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  3. James331

    James331 Ejection Handle Pulled

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    Think of it as a cars transmission is how I phrase it.
     
  4. ktup-flyer

    ktup-flyer En-Route

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    You’re saying car engines make peak power at 2500rpm? Yea...no
     
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  5. James331

    James331 Ejection Handle Pulled

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    I’m saying who cares.

    For someone who never touched a CS prop before it’s a easy way to understand it.

    Don’t get into mind numbing detail off the bat, this is like the CFIs who get sooo into proper radio phraseology their students suck on the radio because they are inverted backwards pre analyzing every word before their shaking finger touches the button lol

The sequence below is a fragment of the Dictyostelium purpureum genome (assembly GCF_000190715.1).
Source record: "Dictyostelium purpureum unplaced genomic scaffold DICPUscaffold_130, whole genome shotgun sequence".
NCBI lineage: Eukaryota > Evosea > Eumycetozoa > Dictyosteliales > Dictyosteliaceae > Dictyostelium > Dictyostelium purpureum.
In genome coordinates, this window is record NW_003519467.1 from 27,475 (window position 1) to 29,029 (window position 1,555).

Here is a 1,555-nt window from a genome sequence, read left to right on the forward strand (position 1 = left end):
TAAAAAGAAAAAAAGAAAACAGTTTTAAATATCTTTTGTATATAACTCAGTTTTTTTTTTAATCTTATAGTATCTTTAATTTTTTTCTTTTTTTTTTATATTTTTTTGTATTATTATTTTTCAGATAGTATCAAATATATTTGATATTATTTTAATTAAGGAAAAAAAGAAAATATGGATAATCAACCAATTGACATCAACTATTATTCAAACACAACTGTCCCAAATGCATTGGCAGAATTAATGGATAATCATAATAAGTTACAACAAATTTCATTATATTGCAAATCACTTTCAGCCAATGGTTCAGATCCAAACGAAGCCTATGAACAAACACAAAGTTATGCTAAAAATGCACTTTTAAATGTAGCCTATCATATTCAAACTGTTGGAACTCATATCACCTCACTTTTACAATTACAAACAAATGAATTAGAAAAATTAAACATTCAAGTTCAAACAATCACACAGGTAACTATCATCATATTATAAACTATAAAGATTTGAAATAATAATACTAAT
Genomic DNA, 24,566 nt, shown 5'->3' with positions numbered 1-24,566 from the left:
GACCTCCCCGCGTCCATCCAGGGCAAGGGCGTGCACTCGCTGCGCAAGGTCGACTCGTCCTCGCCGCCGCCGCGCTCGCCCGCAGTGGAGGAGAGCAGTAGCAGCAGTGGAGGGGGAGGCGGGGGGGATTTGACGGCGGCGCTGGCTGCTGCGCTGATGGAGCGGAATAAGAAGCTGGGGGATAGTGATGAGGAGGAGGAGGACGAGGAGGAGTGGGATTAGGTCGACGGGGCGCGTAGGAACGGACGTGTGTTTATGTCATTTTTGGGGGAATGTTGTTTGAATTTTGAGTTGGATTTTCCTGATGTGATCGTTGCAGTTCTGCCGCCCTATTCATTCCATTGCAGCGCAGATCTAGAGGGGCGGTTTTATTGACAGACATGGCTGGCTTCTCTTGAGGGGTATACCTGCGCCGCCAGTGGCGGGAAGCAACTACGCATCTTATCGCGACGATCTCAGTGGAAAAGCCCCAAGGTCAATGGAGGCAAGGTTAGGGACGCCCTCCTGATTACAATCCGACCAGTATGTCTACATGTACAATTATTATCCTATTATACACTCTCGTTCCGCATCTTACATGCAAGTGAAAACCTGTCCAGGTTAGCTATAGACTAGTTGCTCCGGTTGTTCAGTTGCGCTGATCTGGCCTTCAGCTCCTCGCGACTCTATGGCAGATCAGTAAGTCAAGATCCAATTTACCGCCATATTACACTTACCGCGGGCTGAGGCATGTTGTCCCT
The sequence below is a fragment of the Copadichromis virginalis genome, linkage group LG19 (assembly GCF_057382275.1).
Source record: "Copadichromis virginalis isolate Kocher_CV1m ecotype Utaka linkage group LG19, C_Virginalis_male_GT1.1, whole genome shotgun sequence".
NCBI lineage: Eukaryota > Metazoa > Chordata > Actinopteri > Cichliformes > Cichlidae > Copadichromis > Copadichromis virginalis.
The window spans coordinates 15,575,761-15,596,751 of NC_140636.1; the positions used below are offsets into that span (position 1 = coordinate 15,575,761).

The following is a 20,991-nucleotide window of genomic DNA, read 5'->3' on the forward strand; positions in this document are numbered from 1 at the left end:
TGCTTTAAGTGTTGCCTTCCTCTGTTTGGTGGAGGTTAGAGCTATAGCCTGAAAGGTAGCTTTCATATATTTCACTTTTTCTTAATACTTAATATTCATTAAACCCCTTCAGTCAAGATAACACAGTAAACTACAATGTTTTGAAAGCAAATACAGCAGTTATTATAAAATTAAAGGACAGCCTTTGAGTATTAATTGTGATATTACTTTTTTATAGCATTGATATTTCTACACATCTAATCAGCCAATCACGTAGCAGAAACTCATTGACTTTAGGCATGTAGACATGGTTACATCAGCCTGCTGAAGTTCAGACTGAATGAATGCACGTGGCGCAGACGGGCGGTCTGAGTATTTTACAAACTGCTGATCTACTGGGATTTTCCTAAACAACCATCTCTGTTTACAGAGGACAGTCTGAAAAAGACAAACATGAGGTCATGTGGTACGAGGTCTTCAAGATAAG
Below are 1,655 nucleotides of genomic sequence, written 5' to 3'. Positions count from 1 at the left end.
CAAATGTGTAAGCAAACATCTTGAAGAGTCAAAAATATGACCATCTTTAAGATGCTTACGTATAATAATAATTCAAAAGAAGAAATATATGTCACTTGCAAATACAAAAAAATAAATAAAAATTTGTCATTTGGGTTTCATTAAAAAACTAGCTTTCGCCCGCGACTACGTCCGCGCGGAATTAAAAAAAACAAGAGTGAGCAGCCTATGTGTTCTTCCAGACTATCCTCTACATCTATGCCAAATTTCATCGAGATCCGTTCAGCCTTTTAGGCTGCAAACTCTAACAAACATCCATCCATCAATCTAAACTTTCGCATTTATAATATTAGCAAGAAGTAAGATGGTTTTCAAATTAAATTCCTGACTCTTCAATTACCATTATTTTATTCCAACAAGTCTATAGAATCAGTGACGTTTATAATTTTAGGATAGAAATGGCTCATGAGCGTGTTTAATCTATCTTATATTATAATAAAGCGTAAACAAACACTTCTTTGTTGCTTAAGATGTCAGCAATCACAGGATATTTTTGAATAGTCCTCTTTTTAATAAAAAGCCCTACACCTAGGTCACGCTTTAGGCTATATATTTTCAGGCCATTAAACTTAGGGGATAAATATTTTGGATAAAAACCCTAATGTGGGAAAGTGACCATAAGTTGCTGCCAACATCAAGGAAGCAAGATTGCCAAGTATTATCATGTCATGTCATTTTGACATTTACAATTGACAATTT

6. Capt. Geoffrey Thorpe

    Capt. Geoffrey Thorpe Touchdown! Greaser! PoA Supporter

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    Torque tends to peak first, then eventually power. Peak power in a typical automobile is more on the order of 4000-5000, but I'm not sure that is relevant. For your aircraft, the best poop speed is near redline - that's what you want to run for takeoff / climb.
    Best economy is low rpm, high manifold pressure.
    Changing prop pitch lets you get closer to where you want to be when you want to be there.

    If you did this as a youtube video, you could include the drawings of the prop governor. :)
     
  7. Salty

    Salty En-Route PoA Supporter

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    You’re saying you shift every car from first to second gear at the same rpm and the same speed?
    Yea..no

    the exact rpm is irrelevant to the conversation. You shift gears to put rpms where you want them for the situation. You use the prop governor to put the rpms where you want them for the situation. That is the equivalency.